Copyright (c) 2006 University of Miami Law Review
University of Miami Law Review
ARTICLE: Same-Sex Marriage, Indian Tribes, and the Constitution
61 U. Miami L. Rev. 53
Matthew L.M. Fletcher* and Michigan State University College of Law
In a 19th century Michigan Supreme Court case immortalized by Robert Traver's Laughing Whitefish, 1 the court upheld the inheritance rights of the child of a polygamous marriage between two Chippewa Indians in the Upper Peninsula of Michigan. 2 The court wrote that "we had no more right to control [tribal] domestic usages than those of Turkey or India." 3 Taking judicial notice "that among these Indians polygamous marriages have always been recognized as valid," 4 the court identified a conundrum: "We must either hold that there can be no valid Indian marriage, or we must hold that all marriages are valid which by Indian usages are so regarded. There is no middle ground which can be taken, so long as our own laws are not binding on the tribes." 5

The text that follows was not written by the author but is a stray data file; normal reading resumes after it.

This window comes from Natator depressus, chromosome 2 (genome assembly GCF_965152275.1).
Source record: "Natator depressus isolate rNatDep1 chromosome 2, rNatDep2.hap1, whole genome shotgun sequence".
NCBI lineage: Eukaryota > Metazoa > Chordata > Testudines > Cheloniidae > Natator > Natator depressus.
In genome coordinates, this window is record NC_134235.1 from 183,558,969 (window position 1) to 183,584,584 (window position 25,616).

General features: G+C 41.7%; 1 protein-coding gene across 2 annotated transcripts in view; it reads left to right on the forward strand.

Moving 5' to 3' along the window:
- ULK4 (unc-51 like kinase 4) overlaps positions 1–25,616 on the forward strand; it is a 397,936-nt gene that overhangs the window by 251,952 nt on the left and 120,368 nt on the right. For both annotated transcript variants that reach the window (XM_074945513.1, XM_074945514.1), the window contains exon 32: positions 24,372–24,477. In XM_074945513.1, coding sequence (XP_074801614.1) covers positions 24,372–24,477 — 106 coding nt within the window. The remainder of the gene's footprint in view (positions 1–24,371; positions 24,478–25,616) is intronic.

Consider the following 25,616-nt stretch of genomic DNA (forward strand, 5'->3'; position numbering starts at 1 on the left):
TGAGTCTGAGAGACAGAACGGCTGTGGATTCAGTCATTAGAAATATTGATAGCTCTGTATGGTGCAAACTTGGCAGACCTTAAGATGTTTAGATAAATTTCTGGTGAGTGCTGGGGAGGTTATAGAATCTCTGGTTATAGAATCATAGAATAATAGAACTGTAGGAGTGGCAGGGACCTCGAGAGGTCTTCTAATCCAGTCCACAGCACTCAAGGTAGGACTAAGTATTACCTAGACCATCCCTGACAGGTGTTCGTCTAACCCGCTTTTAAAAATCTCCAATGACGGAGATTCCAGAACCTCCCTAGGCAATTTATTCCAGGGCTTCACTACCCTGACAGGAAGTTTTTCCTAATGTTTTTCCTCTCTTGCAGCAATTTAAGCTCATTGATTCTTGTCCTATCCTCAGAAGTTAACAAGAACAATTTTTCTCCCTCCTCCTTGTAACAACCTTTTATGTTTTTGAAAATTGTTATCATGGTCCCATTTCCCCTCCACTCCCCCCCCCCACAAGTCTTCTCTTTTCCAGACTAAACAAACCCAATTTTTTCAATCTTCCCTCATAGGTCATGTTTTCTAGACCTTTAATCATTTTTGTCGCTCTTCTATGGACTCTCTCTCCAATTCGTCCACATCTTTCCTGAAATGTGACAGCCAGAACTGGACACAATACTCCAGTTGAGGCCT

Times have changed. Most, if not all, Indian tribes no longer recognize polygamous marriages 6 and Indian people tend to utilize the divorce laws as much as non-Indian people. 7 The Upper Peninsula is no longer on the fringes of the American frontier. 8 Moreover, the laws of states often do apply to Indians and sometimes even Indian tribes. 9 It remains settled black-letter law, however, that Indian tribes retain plenary and exclusive inherent authority over "domestic relations among tribal members." 10
The fact that tribes control their own domestic relations well into the "modern era" 11 of federal-state-tribal relations is a function of the sui generis character of federal Indian law. ...
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